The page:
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This is a digital copy of a book that was preserved for generations on library shelves before it was carefully scanned by Google as part of a project to make the world's books discoverable online. Bacon, I laugh to see the jolly friar Jlounted upon the devil, and how the earl Flees with hia bonny lass for fear.t As soon as Bungay is at Brazen-nose, And I have chatted with the merry friar, I will in post hie me to Fressingfield, And quite these wrongs on Lacy ere 't be long. So be it, my lord : but let us to our dinner; For ere we have taken our repast awhile. It has survived long enough for the copyright to expire and the book to enter the public domain. Usage guidelines Google is proud to partner with libraries to digitize public domain materials and make them widely accessible. — Look how he droops ; his guilty conscience Drives him to "bash, and makes his hostess blush. We country sluts of merry Fressingfield Come to buy needless naughts to make us fine, And look that young men should be frank this a common term of con- tempt in our old authors. Great men of Europe, monarcha of the west, Ring'd with the walls of old Oceanus, Whose lofty surge is f like tho- battlements That compass'd high-built Babel in with towers. • m grtyj] That this "was the phrase for a homely shepherd's garb" is observed by the Rev, J. "Bacon." f Jhavedruek, &c.] Qy., " I have ttry£k him dwnb, my lord : ami, i/you pleate, ril fetch this Bungay stn Ught /row Freuingfidd, Digitized by Google FRIAR BACOK* AND FRIAR BUNGAY. Of courtesy, Mai^garefc, let ui lead the friar Unto thy father's lodge, to comfort him With hroths, to bring him from this hapless trance. Public domain books belong to the public and we are merely their custodians. Clem, Now, jolly friar, tell us, is this the book That Burden is so careful to look on 1 Bacon. — But, Burden, tell me now, Think'st thou that Bacon's necromatic skill Cannot perform his head and wall of brass. Bacon, Well, mistress, for I will not have you miss'd, You shall to Henley to cheer up your guests 'Fore supper gin. Digitized by Google 158 FRIAR BACON AND FRIAR BUNGAY. [aside.] How different is this farmer from the rest ' Tliat erst as yet have pleaa*d my wandering sight ! Enter Ki No Hknrt thb Third, the Euperor, the Emo or Castile, Elinor, and Mctr, Or else, my lord, we were passing unkind * To leave the friar so in his distress. " This strange euent spread abroad through all the countrey, and as fame flies swift and far, so at last it came to the eares of Francesco; for he, sitting in Troynouant at an ordinarie amongst other gentlemen, heard this fortune of Isabel reported at the table for straunge newes by a gentleman of Caerbranck, who brought in Isabel for a myrrour of chastitie, and added this more, that she was married to a gentleman of a ripe witte, good parentage, and well skild in the libera U sciences, * but,' quoth he, 'an vnthrift, and one that hath not beene with his wife this sixe yeares.' At this all the table condemned him as passing vnkinde, that could wrong so vertuous a wife with absence. Resolve you,* doctors, Bacon can by books Make storming Boreas thunder from his cave. The great arch-ruler, potentate of hell, Trembles when Bacon bids him, or his fiends. What art can work, the frolic friar knows ; And therafore will I turn my magic books. I have contrived and fram'd a head of brass (I made Belcephon hammer out the stuff). Bacon, Burden, thou wrongest me in detracting thus; Bacon loves not to stuff himself with lies. He was silent and blusht, feeling the worme of his Digitized by Google ACCOUNT OF R. 17 conscience to wring him, and that with such a sharpe sting, that assoone as he got into his chamber, he fell to meditate with himselfe of the great abuses he offered his wife ; the excellence of her exteriom* perfection, her beautie, vertue, and other rare ornaments of nature presented themselues into his thoughts ; that he began not onely to be passing passionate, but deepely penitent, sorrowing as much at his former follies as his hope was to ioy in his ensuing good fortunes." Soon after this, taking farewell of his friends in Troynovant, he sets out on his journey homewards. And that by art shall read philosophy : And I will strengthen England by my skill. In this humour he fell in amongst a companie of players, who perswaded him to trie his wit in writing of comedies, tragedies, or pastorals, and if he could performe any thing worth the stage, then they would largelie reward him for his paines. Loue and fortune, ioyning in league, so fiiuoured her that according to her desire she met him. Mil€8, Nay, Master Burden, my master, ere ho hath done with you, will turn you from a doctor to a dunce, and shake you so small, that he will leave no more learning in you than is in Balaam's ass. Masters, for that learn'd Burden's skill is deep, And sore he doubts of Bacon's cabalism, I'll show you why he haunts to Henley oft : Not, doctors, for to taste the fragrant air. '* Since he hath let them passe, I greatly passe not."— Chettle's Kind-harts Irtam, n. Francesco, glad of this motion, seeing a meanes to mitigate the extremitie of his want, thought it no dishonor to make gaine of his wit or to get profite by his pen : and therefore, getting him home to his chamber, writ a comedie; which so generally pleased all the audience that happie were those actors in short time that could get any of his workes, he grewe so exquisite in that facultie. sighed, — as our early writers frequently spell the word. At which inoounter, I gesse, more for shame than loue, she blusht ; and fild her countenaimce with such repentant remorse (yet hauing her lookes full of amorous glaunces) that she seemed like Venus reconciling her se Me to frowaid Mars^ The si^t of Infida was pleasing in the eyes of Francesco, and almost as deadly as the basilisk ; ihat had hee not had about him moly as Vlisses, he had been inchaimted by the charmes of that wylie Circes : but the abuse so stu^e in hia stomack that she had profered him in his extremitie that he returned all her glaunces with a fix)wne, and so parted." Infida makes another attempt to win back Francesco to her love, by writing to him a soothing letter fu U of penitence ; but he is not to be entrapped a second time, and returns an answer showing that he understands her character and is proof against all her allurementa The courtesan, now, perceiving ** that wrought she neuer so subtillie, yet her traines were discouered, that her painted luers coi Qd not make him stoop, so had he with reason refelled his former follie ; when she perceiued (I say) that all her sweet potions were found to bee poysons, though she oouered them neuer so darkly, she fel not in dispaire with ouermuch loue, but swore in her selfe to intend him some secrete preiudice, if euer it lay in her by any meanes to procure it." Meantime " Isabel lining thus pensiue in that shee wanted the presence of her Francesco, yet for her patience and vertue grew BO famous that all Caerbranck talked of her perfections : her beautie was admired of euerie eye, her qualities applauded in euerie mans eare, that she was esteemed for a patteme of vertuous excellence throughout the whole citie. But there to spend the night in alchemy, To multiply with secret spells of art ; Thus private steals he learning from us all.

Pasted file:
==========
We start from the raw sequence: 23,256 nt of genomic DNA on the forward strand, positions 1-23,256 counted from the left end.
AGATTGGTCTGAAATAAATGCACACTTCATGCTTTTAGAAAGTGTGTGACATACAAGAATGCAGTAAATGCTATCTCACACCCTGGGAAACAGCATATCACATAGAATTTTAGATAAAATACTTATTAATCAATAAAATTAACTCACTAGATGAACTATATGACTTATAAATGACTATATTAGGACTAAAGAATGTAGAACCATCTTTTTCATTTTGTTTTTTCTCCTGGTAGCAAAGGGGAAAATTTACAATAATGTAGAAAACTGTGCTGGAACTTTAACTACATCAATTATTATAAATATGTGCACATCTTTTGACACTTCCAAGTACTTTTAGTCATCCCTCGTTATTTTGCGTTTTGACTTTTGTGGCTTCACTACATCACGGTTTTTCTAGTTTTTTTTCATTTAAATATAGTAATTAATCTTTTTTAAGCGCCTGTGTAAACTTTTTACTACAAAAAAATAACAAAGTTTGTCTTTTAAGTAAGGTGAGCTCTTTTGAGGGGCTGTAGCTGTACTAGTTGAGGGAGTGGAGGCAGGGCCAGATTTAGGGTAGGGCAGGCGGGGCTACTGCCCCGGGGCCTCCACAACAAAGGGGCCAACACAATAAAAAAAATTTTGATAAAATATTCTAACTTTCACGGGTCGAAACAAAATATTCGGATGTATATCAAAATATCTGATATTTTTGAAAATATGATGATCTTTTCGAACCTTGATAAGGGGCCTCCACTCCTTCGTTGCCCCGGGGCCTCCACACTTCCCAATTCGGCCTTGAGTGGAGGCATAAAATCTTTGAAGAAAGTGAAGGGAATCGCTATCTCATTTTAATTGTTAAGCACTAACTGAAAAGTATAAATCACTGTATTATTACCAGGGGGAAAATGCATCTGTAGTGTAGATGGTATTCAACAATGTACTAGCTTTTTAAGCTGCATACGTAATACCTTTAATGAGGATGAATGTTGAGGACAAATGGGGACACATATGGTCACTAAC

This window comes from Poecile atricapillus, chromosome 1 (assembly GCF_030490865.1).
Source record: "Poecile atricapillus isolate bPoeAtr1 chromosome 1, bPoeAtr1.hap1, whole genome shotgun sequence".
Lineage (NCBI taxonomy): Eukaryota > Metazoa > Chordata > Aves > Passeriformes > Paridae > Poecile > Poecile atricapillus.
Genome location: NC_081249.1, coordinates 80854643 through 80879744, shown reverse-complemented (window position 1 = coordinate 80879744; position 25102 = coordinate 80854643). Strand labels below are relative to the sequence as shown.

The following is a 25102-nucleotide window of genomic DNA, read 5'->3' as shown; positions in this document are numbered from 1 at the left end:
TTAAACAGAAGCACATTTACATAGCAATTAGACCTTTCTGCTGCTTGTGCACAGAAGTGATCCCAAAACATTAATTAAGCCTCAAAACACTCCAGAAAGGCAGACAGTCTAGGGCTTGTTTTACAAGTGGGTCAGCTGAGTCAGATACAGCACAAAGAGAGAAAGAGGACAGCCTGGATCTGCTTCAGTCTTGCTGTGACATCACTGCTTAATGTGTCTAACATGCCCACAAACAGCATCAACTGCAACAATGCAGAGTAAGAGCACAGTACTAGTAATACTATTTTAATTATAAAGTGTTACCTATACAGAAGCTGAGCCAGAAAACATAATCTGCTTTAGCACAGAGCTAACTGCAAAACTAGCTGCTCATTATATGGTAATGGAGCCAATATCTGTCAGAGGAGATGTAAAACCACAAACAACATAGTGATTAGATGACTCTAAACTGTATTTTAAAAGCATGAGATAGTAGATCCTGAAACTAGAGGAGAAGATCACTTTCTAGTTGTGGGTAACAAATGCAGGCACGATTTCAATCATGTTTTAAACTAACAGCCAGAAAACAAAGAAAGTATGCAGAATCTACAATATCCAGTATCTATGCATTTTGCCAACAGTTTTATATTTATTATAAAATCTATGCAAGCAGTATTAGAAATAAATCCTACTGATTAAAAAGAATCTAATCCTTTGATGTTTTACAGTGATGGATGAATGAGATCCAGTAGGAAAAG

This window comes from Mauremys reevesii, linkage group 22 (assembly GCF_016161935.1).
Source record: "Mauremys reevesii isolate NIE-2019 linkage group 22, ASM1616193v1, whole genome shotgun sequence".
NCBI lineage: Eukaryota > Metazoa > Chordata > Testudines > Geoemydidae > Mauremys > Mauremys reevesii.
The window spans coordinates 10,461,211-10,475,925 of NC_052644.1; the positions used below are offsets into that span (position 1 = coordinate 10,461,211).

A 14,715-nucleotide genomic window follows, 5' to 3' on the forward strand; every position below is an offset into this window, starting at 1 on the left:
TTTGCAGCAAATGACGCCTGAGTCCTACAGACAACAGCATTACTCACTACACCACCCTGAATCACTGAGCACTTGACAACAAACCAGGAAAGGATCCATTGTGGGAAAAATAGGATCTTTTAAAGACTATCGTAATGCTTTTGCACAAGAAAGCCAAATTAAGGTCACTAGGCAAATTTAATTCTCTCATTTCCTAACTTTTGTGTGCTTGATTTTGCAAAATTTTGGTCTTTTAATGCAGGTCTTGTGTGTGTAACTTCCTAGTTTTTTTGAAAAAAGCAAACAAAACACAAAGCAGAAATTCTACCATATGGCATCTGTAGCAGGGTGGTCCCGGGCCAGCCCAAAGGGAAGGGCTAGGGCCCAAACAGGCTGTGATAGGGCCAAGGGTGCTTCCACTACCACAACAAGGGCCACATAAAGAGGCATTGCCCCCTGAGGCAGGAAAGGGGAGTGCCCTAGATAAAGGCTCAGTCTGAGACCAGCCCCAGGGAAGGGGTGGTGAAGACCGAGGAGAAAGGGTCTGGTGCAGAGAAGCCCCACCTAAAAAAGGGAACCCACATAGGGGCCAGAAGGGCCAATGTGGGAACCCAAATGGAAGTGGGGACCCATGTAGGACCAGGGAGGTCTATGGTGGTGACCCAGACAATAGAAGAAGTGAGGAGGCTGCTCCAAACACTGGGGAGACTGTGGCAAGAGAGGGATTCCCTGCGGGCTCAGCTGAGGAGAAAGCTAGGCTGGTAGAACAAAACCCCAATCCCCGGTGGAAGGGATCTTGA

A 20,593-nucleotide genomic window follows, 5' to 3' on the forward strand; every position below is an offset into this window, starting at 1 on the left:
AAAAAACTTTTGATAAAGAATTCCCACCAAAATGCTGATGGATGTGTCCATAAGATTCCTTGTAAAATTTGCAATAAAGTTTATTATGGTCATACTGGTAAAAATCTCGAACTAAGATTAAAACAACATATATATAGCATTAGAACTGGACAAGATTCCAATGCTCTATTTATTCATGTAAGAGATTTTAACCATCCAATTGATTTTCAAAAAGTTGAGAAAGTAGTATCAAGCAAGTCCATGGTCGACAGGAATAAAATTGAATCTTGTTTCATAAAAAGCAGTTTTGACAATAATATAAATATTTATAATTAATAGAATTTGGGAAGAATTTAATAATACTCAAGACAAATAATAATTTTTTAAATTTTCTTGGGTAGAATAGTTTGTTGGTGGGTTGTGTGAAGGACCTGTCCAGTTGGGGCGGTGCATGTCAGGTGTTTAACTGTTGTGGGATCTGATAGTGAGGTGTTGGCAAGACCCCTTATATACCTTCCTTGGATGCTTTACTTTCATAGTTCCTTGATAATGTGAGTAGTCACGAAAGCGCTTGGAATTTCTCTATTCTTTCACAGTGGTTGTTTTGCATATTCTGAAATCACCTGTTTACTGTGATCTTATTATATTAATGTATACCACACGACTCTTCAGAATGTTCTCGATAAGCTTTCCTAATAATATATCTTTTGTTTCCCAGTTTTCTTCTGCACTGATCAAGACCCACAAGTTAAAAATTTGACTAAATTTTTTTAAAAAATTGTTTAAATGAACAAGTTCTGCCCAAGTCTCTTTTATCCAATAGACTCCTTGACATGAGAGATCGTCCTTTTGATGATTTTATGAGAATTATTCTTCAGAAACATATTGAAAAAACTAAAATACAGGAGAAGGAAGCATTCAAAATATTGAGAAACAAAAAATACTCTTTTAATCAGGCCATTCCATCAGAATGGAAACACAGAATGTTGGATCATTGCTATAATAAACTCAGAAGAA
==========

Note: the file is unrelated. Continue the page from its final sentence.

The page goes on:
At which oath people that were iim)iu B in the cause, beleeuing the protestation of Bernardo and the deposition of the youth, presently found hir guiltie ; and then Bernardo and the rest of the burgomasters gaue iudgement, that she should presently haue some open and seuere punishment, and after be banished out of the town." She now prays aloud, calling for succour on the deity who knows her innocence ; and almost immediately after, " hee which had accused Isabel start vp as a man limaticke, and cried out vnto the people, * Thus I haue sinned, men of Caerbranck, I haue sinned : the thought of mj present periurie is a hell to my conscience ; for I haue swome falsly against the innocent, and haue consented to condemne Isabel without cause ' : and with that hee discourst at the barre how Signor Bernardo had suborned him against the gentlewoman, and how in all his life before he neuer was in her companie." Isabel, of course, is set free, while Bernardo is punished by a great fine, to be paid to her, and declared incapable of ever bearing any office in the city. yet to think That heads of brass can utter any voice, Or more, to tell of deep philosophy, This is a fable ^sop had forgot. Copyright infringement liability can be quite severe. With some account of his writings^ and notes: By the Rev. The Dramatic Works of Robert Greene^ to which are added his Poems. About Google Book Search Google's mission is to organize the world's information and to make it universally accessible and useful. Library, UC Santa Cruz 2002 LONDON : URADBUBT AKO EYKSS, Pill NTEBS, Wai TCFBIABS. With som£ account of the author, and Notes : By the Rev. 20 ; ** I was belo Vd of many a gentle knight, And sude and sought with all the service dew ; Pull many a one for me deepe groand and sigh Hf*' &c. What art thou 1 Hosiess, Hostess at Henley, mistress of the Bell. Nevertheless, this work is expensive, so in order to keep providing this resource, we have taken steps to prevent abuse by commercial parties, including placing technical restrictions on automated querying. — What, Master Burden 1 'twas but yesternight That you and I at Henley play'd at cards. When he can fetch thine hostess in such post 1 Miles. — Burden, bid her adieu ; Say farewell to your hostess 'fore she goes. Hot Uu, Master Burden, when shall we see you at Henley ! I His words are witty, quicken'd with a smile, I His courtesy gentle, smelling of the court ; Facile and debonair in all his deeds ; Proportion'd as was Paris, when, in groy,* He courted CEnou in the vale by Troy. We also ask that you: Make non-commercial use of the files We designed Google Book Search for use by individuals, and we request that you use these files for personal, non-commercial purposes. I'll warrant you, master, if Master Burden could conjure as well as you, he would have his book every night from Henley to study on at Oxford. Great lords have come and pleaded for my love : Who but the Keeper's lass of Fressingfield I And yet methinks this farmer's jolly sou Passeth the proudest that hath pleas'd mine eye. Well, if you chance to come by Fressing- field, Make but a step into the Keeper's lodge.